Australia is scheduled to play three one-day internationals in Zimbabwe in September. They should not go. Furthermore, they should not pay the $US 2 million break fee for not going.
It doesn't take rocket science to understand why. Playing international cricket in a country which has been governed into an absolutely ruinous state would be a sign of ceremonial largesse of the most unspeakable obscenity. Inflation is running at more than 2000 per cent per annum, 38 per cent of the population are malnourished (source: World Food Programme), 85 per cent are unemployed, about a quarter have HIV/AIDS, and President Robert Mugabe rules dictatorially, violently suppressing opposition and silencing contrary opinion in the media.
I guardedly defended Zimbabwe's place as a host nation in the 2003 Cricket World Cup, an opinion I tend to regret today. In any case, the situation in Zimbabwe has deteriorated horrendously since then. How could anyone justify the continuance of sporting relations with this tragic nation as if everything was just hunky-dory?
The ICC's reputation, for what it was, has taken a battering over the running of the recent World Cup, and that should make Monday's pathetic It's-got-nothing-to-do-with-us epistle totally predictable.
But it's worth remembering that, like most international governing bodies - sporting or otherwise - the ICC is an organisation of its members. A dysfunctional organisation, indeed. We know that popular opinion in Australia, England, New Zealand are all opposed to sporting relations with Zimbabwe in the current circumstances. But what of the other ICC full members? We know that Pakistan and Sri Lanka have their own seriously preoccupying internal political problems. But what about India? Does the Indian government approve of Robert Mugabe? Does the BCCI have a conscience about Zimbabwe's ruinous condition? And what, indeed, are the sentiments in Mbeki's South Africa?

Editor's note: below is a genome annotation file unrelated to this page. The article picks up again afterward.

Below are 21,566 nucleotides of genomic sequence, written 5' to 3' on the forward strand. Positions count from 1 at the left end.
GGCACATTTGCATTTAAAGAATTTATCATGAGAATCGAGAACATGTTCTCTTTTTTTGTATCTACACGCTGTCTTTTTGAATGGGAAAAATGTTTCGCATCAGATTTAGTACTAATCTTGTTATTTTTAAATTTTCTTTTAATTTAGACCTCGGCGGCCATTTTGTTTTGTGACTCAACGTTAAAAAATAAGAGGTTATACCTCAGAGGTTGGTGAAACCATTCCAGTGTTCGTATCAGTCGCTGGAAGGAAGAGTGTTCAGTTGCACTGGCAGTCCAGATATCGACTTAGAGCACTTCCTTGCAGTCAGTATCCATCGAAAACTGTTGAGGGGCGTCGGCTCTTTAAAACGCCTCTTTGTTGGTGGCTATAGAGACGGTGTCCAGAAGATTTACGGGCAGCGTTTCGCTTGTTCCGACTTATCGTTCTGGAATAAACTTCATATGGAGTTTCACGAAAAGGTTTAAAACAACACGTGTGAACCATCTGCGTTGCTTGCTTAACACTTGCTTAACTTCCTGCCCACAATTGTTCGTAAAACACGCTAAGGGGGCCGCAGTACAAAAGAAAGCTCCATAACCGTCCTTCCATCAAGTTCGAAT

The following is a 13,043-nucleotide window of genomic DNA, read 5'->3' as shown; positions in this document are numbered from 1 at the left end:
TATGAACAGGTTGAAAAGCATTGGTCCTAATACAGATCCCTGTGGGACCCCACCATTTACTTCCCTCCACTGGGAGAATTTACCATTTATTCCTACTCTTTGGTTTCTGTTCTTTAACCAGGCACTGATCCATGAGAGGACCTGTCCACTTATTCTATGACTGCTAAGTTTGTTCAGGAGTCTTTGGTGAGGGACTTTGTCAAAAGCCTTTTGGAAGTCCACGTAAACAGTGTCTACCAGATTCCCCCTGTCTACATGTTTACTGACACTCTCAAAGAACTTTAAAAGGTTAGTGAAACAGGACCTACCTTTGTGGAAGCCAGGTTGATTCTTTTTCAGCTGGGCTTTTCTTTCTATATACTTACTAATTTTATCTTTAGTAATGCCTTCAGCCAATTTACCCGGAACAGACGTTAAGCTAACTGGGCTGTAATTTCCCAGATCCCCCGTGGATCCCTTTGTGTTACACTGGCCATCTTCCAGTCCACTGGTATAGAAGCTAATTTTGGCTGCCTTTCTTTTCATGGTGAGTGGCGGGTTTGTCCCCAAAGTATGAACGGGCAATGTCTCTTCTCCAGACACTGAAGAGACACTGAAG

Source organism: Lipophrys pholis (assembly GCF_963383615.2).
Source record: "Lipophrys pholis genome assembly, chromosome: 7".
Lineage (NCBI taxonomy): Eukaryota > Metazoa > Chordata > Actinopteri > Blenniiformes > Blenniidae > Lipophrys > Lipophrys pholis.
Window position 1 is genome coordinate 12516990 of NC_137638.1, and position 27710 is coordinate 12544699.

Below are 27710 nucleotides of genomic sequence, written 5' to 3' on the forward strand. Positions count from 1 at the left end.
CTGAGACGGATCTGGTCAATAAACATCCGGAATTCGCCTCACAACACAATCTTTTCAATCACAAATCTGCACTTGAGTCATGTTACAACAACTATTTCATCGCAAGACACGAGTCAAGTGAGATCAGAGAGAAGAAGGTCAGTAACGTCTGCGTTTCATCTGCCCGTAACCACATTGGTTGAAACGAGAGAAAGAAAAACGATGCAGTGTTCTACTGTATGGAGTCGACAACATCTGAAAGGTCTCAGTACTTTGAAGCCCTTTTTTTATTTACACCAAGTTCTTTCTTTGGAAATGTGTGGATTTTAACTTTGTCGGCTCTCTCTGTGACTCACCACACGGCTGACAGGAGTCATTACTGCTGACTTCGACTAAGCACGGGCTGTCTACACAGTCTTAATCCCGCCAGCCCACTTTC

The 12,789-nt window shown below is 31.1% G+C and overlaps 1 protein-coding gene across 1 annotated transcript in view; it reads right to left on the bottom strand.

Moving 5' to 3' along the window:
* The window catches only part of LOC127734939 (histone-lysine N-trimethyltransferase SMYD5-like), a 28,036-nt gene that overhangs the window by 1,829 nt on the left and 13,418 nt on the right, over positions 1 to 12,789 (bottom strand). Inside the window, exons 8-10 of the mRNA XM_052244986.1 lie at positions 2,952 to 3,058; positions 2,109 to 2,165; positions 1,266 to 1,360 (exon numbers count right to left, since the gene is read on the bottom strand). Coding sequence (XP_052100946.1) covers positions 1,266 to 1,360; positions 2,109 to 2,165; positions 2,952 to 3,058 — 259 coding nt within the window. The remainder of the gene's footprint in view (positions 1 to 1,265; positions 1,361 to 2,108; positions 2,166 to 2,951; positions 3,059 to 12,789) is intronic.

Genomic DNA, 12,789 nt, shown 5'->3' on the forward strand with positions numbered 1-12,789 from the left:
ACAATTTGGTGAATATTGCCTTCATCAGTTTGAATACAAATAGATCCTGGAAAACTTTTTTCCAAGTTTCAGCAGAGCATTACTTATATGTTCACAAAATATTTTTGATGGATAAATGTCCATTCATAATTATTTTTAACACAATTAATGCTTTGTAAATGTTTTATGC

There are sound arguments following Zimbabwe's performance at the 2007 World Cup that they are nothing more than a cricketing minnow these days. But that aside, the humanitarian reasons for withdrawing Zimbabwe from all international cricket, and not just Tests, are compelling.
The ICC simply can't just wash its hands of the implications of the Future Tours Program Agreement. It's time for the full board of the ICC to either reaffirm or deny Zimbabwe's ability to host international cricket. And let any member who votes to reaffirm stand in damnation.
Please see my Zimbabwean national page for my previous articles on this matter, and follow the evolution of my thoughts...